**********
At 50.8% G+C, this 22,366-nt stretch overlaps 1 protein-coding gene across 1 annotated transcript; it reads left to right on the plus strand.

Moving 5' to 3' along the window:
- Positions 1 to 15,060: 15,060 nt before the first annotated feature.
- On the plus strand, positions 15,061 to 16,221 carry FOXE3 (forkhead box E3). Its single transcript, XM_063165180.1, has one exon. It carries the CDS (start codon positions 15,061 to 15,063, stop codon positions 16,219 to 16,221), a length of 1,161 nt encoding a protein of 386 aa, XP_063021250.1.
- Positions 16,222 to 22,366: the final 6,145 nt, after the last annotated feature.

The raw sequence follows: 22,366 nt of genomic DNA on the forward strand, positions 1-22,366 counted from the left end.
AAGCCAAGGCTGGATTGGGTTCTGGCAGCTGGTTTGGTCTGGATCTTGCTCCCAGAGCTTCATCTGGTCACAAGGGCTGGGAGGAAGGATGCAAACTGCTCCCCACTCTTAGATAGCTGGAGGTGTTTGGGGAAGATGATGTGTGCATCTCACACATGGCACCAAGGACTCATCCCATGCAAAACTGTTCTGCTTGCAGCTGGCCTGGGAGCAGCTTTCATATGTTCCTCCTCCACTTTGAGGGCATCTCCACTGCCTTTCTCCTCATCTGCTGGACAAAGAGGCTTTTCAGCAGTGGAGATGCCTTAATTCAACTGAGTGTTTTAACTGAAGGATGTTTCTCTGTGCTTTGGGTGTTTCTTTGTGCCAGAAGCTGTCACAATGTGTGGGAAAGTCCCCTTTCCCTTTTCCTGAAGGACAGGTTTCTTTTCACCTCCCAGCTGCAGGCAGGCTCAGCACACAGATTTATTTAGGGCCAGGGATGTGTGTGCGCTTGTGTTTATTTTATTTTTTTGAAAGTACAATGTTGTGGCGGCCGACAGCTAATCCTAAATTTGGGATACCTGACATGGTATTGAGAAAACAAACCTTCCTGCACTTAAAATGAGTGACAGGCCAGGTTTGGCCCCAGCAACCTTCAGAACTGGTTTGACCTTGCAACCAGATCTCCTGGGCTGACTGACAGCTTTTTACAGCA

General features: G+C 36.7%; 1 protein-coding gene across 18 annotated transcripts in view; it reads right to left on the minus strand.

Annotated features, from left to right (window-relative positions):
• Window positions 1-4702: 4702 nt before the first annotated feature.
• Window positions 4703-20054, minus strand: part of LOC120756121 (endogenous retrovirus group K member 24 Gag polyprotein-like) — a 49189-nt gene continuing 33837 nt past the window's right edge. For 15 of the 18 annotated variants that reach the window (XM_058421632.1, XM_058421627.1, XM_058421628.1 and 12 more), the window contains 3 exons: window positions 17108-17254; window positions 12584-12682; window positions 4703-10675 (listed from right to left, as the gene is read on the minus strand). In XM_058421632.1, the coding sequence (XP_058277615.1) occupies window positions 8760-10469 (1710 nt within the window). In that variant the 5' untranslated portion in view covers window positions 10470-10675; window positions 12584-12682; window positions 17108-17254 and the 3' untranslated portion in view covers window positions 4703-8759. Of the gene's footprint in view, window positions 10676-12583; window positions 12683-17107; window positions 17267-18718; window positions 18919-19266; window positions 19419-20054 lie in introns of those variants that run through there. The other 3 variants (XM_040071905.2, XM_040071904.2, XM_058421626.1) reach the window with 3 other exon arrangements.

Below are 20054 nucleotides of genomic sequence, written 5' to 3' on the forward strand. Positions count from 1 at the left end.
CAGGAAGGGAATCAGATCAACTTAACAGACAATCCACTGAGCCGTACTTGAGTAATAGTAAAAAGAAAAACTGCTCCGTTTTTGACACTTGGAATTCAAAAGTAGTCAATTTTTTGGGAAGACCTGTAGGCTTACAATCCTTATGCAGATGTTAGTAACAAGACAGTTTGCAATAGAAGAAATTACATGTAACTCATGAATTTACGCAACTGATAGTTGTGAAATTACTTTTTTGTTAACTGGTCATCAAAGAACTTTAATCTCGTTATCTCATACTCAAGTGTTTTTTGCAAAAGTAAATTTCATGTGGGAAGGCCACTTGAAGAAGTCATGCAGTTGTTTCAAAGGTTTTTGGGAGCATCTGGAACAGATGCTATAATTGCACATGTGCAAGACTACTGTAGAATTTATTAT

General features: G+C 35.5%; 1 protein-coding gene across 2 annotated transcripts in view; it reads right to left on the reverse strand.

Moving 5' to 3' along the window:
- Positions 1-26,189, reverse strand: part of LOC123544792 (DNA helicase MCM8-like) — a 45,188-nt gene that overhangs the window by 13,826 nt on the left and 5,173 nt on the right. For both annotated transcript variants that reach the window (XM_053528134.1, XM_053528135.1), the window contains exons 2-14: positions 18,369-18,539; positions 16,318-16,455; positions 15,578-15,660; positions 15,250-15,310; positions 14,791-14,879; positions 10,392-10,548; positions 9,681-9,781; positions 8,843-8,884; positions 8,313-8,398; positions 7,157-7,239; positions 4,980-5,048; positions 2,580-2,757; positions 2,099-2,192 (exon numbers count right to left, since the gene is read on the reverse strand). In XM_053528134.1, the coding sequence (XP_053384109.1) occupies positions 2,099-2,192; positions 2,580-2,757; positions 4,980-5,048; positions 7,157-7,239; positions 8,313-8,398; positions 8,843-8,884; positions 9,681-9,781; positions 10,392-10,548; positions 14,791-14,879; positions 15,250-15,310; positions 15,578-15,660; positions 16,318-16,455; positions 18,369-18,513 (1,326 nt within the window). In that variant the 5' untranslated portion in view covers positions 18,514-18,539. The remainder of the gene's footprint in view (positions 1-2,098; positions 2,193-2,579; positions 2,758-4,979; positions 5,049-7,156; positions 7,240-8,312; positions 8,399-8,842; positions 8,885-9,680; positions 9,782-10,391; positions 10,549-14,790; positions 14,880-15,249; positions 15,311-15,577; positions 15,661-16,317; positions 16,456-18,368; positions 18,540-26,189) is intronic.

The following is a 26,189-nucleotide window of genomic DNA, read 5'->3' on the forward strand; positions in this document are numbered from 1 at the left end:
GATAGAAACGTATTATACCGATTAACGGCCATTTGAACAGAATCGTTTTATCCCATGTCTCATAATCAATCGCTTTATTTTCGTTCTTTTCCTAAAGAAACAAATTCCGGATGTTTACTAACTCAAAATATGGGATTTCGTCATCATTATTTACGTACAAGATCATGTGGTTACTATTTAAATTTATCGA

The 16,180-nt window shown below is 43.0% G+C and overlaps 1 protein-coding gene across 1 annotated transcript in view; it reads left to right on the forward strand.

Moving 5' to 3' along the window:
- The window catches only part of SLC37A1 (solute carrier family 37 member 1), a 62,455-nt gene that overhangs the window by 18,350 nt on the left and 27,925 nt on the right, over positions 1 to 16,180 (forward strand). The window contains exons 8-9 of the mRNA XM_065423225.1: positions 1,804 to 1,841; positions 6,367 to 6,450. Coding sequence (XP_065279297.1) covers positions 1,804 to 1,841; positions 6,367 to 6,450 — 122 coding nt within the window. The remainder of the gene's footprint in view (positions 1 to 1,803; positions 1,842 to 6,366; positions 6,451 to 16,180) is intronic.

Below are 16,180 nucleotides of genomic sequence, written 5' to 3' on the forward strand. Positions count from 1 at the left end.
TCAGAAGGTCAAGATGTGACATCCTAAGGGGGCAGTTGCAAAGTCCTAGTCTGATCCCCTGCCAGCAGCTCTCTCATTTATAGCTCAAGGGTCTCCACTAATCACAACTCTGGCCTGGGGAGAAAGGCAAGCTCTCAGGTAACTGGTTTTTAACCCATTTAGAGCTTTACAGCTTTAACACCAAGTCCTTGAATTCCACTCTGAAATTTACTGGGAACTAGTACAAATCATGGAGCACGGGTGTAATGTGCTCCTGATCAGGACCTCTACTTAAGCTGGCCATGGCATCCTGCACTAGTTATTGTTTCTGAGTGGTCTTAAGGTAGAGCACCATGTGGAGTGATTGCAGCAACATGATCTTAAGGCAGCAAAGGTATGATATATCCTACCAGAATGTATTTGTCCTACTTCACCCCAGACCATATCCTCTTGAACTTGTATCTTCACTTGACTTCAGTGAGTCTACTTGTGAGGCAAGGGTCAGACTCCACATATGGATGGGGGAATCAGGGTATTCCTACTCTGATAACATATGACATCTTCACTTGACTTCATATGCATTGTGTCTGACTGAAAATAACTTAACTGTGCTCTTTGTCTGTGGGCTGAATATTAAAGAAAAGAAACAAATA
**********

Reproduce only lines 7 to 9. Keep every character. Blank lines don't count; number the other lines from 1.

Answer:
AAGCCAAGGCTGGATTGGGTTCTGGCAGCTGGTTTGGTCTGGATCTTGCTCCCAGAGCTTCATCTGGTCACAAGGGCTGGGAGGAAGGATGCAAACTGCTCCCCACTCTTAGATAGCTGGAGGTGTTTGGGGAAGATGATGTGTGCATCTCACACATGGCACCAAGGACTCATCCCATGCAAAACTGTTCTGCTTGCAGCTGGCCTGGGAGCAGCTTTCATATGTTCCTCCTCCACTTTGAGGGCATCTCCACTGCCTTTCTCCTCATCTGCTGGACAAAGAGGCTTTTCAGCAGTGGAGATGCCTTAATTCAACTGAGTGTTTTAACTGAAGGATGTTTCTCTGTGCTTTGGGTGTTTCTTTGTGCCAGAAGCTGTCACAATGTGTGGGAAAGTCCCCTTTCCCTTTTCCTGAAGGACAGGTTTCTTTTCACCTCCCAGCTGCAGGCAGGCTCAGCACACAGATTTATTTAGGGCCAGGGATGTGTGTGCGCTTGTGTTTATTTTATTTTTTTGAAAGTACAATGTTGTGGCGGCCGACAGCTAATCCTAAATTTGGGATACCTGACATGGTATTGAGAAAACAAACCTTCCTGCACTTAAAATGAGTGACAGGCCAGGTTTGGCCCCAGCAACCTTCAGAACTGGTTTGACCTTGCAACCAGATCTCCTGGGCTGACTGACAGCTTTTTACAGCA

General features: G+C 36.7%; 1 protein-coding gene across 18 annotated transcripts in view; it reads right to left on the minus strand.

Annotated features, from left to right (window-relative positions):